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Lisa Bennett

Lisa Bennett

Lisa Bennett is a Senior Lecturer in English and Creative Writing at Flinders University.

Lisa Bennett reviews 'Wet Ink, Issue 1: Summer 2005' and 'Wet Ink, Issue 2: Autumn 2006' edited by Phillip Edmonds and Dominique Wilson

August 2006, no. 283 01 August 2006
St Augustine suggests that it is impossible to love something until we know it. Yet desire, he continues, prefigures the amount of love we will have for it once it is known. With an alluring collection of new writing, and the support of a prestigious advisory board, Wet Ink has made its début in the market of print journals, and it clearly intends to woo. ... (read more)

Lisa Bennett reviews 'The Changeling' by Sean Williams

July–August 2008, no. 303 01 July 2008
Chameleons are the ultimate multi-taskers. With distinctive eyes that can rotate and focus separately, these fascinating creatures can spot future trends while winking a fond farewell to past achievements. They can blend in with their surroundings if the mood takes them, or they can adopt a crimson flush to underscore their need to communicate. And when they write, they publish five books across s ... (read more)

Lisa Bennett reviews 'The Forgotten Garden' by Kate Morton

December 2008–January 2009, no. 307 01 December 2008
Bright comedians quickly learn that to explain a joke is to deprive it of its humour. If the gag doesn’t make an audience laugh without a laboured punchline, a good performer will swiftly modify her delivery for greater effect. Perhaps Kate Morton should have kept this advice in mind as she wrote The Forgotten Garden. The narrative view-point changes between each chapter, allowing successive ge ... (read more)

Lisa Bennett reviews 'Many Lifetimes' by Audrey Evans

May 2006, no. 281 01 May 2006
By definition, chiaroscuro is Italian for lightdark; in practice, it is a technique wielded by painters and graphic artists, whereby dynamic applications of highlight and shade are contrasted for dramatic impact. Along with Rembrandt and Caravaggio, Audrey Evans proves herself to be a master of chiaroscuro in her memoir, Many Lifetimes. One can see the hand of the artist as she sketches her t ... (read more)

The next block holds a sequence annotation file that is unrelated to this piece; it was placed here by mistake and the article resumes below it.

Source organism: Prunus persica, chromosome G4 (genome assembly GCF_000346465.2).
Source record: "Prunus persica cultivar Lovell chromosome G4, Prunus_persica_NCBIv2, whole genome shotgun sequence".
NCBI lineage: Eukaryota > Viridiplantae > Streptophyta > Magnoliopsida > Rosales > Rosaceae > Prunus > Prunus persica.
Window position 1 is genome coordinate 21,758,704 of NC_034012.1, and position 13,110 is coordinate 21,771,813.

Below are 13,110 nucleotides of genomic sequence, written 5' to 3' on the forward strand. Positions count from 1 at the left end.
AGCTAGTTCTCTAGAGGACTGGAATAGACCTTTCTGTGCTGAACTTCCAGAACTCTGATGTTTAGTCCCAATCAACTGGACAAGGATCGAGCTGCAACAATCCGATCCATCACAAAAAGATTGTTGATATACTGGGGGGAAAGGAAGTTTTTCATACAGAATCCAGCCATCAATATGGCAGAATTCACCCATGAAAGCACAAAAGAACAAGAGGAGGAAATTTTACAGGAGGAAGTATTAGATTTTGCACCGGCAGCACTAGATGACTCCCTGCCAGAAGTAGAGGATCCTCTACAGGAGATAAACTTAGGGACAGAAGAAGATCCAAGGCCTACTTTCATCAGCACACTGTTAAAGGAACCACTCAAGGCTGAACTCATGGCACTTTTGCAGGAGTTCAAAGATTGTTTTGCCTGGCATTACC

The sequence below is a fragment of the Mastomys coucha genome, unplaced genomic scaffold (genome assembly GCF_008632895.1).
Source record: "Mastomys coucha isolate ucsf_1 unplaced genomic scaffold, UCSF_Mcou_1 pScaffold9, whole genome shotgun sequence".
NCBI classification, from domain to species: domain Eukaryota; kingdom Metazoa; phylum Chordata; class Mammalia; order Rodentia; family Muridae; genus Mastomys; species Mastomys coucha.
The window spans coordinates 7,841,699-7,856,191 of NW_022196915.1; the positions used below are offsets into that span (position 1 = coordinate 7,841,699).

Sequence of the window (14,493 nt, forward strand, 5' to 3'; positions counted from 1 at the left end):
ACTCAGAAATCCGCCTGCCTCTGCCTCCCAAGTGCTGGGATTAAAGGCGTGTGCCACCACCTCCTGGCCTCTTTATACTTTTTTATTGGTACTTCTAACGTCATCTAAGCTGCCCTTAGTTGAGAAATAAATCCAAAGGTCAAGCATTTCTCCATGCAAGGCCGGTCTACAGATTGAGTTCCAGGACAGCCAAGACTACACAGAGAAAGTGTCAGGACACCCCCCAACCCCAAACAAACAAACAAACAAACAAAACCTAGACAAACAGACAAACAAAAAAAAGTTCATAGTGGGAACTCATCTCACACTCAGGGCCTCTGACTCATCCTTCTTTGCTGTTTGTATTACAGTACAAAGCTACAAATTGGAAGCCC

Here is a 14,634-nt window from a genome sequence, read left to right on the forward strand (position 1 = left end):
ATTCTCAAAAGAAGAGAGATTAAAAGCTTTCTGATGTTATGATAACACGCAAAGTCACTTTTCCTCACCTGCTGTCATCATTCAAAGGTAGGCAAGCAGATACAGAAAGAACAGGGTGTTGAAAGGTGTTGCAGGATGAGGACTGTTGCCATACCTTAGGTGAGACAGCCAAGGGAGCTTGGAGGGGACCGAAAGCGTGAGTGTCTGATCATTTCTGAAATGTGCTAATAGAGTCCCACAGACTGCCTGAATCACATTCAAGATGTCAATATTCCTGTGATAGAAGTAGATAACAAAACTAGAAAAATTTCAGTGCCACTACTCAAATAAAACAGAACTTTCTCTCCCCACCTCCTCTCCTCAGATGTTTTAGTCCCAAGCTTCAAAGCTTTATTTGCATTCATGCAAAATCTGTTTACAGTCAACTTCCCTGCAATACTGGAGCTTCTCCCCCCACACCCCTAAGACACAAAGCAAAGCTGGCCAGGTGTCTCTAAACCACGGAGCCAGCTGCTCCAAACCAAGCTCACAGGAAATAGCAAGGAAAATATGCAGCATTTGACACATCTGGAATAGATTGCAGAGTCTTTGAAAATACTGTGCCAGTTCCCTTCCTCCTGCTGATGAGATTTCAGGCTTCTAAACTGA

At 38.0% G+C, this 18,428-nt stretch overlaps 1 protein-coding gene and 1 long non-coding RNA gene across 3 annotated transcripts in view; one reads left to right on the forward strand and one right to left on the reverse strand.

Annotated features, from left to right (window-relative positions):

Lisa Bennett reviews three new novels of self-discovery

May 2023, no. 453 24 April 2023
On the surface, there is little connection between these three début novels. Rijn Collins’s Fed to Red Birds (Simon & Schuster, $32.99 pb, 247 pp) sketches an intimate portrait of migration, beautifully illustrating the migrant’s immersion within and isolation from their adopted land. Elva, a young Australian woman, hopes to remain in Iceland, her absent mother’s home country, despite t ... (read more)

Lisa Bennett reviews 'A History of Dreams' by Jane Rawson

April 2022, no. 441 23 March 2022
Allegories can be divisive. They are inherently deceptive, forever speaking with forked tongues. Animal Farm both is and isn’t a fairy story about talking pigs. Spenser’s Faerie Queene isn’t just an epic poem about the Redcrosse Knight’s chivalric virtues. The Lion, the Witch and the Wardrobe isn’t merely a fantasy about plucky children conquering a malicious ice queen. Some readers enjo ... (read more)

Lisa Bennett reviews 'Smart Ovens for Lonely People' by Elizabeth Tan

June–July 2020, no. 422 26 May 2020
Though its origins are unknown, the earliest sense of the word ‘quirk’ was as a subtle verbal twist or a quibble. Over time, its definition has become more nuanced: a quirk now also refers to a person’s peculiar or idiosyncratic traits, chance occurrences, and sudden, surprise curves appearing on paths or in facial expressions. Quirks can also be accidents, vagaries, witty turns of phrase. ... (read more)

Lisa Bennett reviews 'The Bee and the Orange Tree' by Melissa Ashley

December 2019, no. 417 25 November 2019
In their earliest incarnations, fairy tales are gruesome stories riddled with murder, cannibalism, and mutilation. Written in early seventeenth-century Italy, Giambattista Basile’s Cinderella snaps her stepmother’s neck with the lid of a trunk. This motif reappears in the nineteenth-century German ‘The Juniper Tree’, but this time the stepmother wields the trunk lid, decapitating her husba ... (read more)

Lisa Bennett reviews 'Exhalation' by Ted Chiang

June–July 2019, no. 412 23 May 2019
Mainstream science fiction is a genre that thrives on quantity as much as quality. Such narratives pose the deepest questions; as Douglas Adams once famously put it, these are stories about Life, the Universe, and Everything. Why publish stand-alone space operas when storylines, character arcs, worlds, and revenues can be elaborated across trilogies? Why stop at one time-travel trilogy when fans a ... (read more)
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